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"We see Presidents riding on horseback, chopping firewood. The notion that he doesn't have a minute to spare is not credible." -- Supreme Court Justice Anthony Scalia, after Bill Clinton's lawyers said he would be too busy to worry about the Paula Jones lawsuit while he's in officeEDITED BY LARRY LIGHTReturn to top


SINCE THE NORTH AMERICAN Free Trade Agreement took effect, U.S. employers have routinely threatened during union elections to close plants and move production to Mexico or elsewhere, says a new study commissioned under NAFTA. This dire picture has prompted the U.S. Labor Dept. to sit on the study, Labor insiders say, out of fear the report will fuel skepticism toward expanding

NAFTA--and its companion safeguards for collective bargaining--to other Latin American lands. The issue is still being reviewed, a Labor spokesman says, denying any political influence. That's nearly four months after Cornell researchers turned in their report.

The report, based on union elections from 1993 to 1995, indicated half of the employers threaten to close plants when facing a union vote. Labor loses nearly half the time when that happens, vs. 33% when no warnings are issued. When employers lose, 7.5% go ahead and close the plant--triple the level in the pre-NAFTA 1980s. The study didn't delve into whether any of those jobs moved outside the U.S.

"NAFTA created a climate that has emboldened employers," says Kate Bronfenbrenner, a researcher who headed up the study for the U.S., Canadian, and Mexican governments. She agreed to release the report after the Labor Dept. balked.By Aaron Bernstein EDITED BY LARRY LIGHTReturn to top

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AERIAL COMBAT HAS ERUPTED over how best to pay for upgrading the air traffic control system. The network's advanced age has contributed to dangerous communications blackouts between controllers and aircraft--and lengthy delays for travelers. Estimated costs to upgrade the system run about $37 billion.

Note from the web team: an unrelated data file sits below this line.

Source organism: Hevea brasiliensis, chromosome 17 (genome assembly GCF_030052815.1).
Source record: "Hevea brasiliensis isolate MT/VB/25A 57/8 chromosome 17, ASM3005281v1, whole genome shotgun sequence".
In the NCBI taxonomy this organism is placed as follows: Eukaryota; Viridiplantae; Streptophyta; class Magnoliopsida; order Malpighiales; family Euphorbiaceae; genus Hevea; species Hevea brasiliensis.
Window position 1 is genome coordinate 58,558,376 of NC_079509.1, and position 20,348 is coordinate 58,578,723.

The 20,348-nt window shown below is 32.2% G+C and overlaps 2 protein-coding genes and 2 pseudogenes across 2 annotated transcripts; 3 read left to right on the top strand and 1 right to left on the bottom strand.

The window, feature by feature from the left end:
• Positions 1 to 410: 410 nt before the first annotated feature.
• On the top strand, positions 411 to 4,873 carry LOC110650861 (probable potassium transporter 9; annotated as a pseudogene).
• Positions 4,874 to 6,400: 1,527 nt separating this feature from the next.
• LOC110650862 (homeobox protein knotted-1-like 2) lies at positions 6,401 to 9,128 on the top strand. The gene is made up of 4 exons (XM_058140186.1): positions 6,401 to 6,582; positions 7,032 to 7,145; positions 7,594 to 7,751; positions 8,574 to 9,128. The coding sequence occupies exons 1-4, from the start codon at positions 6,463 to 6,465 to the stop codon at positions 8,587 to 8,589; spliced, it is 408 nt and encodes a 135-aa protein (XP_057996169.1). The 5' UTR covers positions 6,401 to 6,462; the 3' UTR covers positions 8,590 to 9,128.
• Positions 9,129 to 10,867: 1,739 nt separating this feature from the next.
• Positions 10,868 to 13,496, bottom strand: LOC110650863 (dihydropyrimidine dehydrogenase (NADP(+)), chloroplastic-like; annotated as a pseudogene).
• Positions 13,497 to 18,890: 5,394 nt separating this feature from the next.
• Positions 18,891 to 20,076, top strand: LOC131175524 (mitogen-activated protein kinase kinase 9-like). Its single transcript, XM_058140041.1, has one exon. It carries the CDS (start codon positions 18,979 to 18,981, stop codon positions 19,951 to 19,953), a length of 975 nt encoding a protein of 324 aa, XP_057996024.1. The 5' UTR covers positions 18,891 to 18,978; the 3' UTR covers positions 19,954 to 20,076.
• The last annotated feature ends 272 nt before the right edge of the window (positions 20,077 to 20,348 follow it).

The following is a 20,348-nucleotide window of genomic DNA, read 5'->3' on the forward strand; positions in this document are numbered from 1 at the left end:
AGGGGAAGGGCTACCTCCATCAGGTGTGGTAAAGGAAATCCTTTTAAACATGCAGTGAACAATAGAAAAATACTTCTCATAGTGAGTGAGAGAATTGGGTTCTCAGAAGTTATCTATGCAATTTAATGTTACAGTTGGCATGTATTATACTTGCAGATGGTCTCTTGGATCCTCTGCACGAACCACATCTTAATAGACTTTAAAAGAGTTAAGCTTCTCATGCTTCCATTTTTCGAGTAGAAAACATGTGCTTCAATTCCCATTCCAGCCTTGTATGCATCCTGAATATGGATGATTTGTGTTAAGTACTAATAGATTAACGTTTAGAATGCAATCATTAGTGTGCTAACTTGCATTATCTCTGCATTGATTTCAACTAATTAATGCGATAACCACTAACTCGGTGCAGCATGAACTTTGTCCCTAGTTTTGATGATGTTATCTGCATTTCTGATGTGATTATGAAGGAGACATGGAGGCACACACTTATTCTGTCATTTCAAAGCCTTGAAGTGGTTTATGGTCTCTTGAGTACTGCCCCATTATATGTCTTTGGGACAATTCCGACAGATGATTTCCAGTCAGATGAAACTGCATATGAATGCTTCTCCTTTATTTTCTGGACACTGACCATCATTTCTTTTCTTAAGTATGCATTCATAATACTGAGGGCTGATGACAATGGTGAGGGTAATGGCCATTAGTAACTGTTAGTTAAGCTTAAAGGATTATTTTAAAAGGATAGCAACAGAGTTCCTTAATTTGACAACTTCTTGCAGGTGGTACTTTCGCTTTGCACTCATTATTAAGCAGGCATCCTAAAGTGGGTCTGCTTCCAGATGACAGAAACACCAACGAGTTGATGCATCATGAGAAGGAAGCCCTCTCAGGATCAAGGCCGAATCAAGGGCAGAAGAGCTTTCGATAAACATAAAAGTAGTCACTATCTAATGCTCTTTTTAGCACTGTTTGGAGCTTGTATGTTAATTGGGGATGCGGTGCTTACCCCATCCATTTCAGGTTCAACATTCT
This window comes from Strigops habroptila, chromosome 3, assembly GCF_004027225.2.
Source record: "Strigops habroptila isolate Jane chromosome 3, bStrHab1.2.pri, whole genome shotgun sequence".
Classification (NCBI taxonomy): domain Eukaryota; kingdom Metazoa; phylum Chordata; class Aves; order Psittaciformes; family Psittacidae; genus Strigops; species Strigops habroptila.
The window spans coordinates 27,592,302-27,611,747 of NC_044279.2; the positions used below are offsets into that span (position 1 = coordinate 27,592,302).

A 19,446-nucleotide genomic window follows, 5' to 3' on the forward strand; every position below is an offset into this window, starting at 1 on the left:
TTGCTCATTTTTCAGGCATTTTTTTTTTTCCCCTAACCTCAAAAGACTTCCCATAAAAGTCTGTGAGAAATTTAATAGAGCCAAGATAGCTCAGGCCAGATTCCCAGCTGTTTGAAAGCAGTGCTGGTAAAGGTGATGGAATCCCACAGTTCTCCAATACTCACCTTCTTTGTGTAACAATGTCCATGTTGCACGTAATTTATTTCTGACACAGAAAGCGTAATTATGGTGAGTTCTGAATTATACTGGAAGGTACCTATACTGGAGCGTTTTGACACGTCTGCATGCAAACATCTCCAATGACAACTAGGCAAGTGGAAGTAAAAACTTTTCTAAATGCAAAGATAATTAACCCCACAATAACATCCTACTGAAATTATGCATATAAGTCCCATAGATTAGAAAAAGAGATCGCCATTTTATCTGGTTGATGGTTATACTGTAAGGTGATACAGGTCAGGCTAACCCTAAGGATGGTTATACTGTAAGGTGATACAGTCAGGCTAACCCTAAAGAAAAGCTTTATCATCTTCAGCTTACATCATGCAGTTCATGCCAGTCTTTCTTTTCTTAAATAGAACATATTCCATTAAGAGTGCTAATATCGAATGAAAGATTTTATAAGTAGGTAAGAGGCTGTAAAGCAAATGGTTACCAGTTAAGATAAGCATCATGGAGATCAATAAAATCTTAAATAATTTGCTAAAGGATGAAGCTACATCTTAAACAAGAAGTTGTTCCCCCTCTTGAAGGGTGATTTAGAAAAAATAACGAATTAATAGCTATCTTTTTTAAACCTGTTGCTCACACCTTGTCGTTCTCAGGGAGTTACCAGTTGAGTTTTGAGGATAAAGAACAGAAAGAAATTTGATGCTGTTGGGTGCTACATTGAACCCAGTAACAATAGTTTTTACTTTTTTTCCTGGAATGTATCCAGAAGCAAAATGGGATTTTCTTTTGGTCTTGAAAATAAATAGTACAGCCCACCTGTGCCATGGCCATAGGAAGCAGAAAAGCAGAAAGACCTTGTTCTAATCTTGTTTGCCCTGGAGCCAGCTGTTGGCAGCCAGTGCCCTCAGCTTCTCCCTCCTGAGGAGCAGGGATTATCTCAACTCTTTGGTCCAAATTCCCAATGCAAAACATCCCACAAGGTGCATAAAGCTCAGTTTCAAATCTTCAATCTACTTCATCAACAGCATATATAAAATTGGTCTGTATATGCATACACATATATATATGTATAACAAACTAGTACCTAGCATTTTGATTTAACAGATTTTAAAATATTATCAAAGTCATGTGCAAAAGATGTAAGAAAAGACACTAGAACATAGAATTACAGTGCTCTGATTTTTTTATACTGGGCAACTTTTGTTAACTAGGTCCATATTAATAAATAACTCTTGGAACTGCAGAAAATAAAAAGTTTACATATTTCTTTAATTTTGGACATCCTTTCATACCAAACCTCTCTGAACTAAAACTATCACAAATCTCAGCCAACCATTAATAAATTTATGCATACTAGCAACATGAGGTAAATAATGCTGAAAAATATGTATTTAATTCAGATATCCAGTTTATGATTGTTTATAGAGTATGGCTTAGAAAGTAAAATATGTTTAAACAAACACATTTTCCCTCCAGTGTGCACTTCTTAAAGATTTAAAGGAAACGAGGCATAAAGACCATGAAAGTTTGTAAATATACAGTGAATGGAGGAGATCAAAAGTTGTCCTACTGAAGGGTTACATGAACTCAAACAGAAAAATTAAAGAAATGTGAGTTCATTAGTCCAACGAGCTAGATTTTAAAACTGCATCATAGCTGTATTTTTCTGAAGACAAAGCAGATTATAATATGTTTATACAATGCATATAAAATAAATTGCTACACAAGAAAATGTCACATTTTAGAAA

Led by Northwest, the seven major carriers propose financing the project by shifting more of the bill to low-cost airlines, who are outraged at the idea. The majors want the feds to scrap the 10% ticket tax passengers pay to maintain the ATC system. (Now, the large airlines furnish the most revenue because their ticket prices are higher.) Instead, the Big Seven want to raise more money from a fee set-up they say is tied more closely to ATC usage, anchored by a flat $4.50-per-passenger charge. While not endorsing this particular plan, the Clinton Administration and such key lawmakers as Senator John McCain (R-Ariz.) back the usage-based concept.

But the bargain carriers, led by Southwest, say the Big Seven's plan is unfair and would destroy their competitive edge by forcing them to boost ticket prices. The low-cost airlines say they would pay more, which the majors don't dispute. An example, as calculated by Southwest: Air South would pay a 16% tax and American just 8%, a two-point drop from the current level.By Christina Del Valle EDITED BY LARRY LIGHTReturn to top

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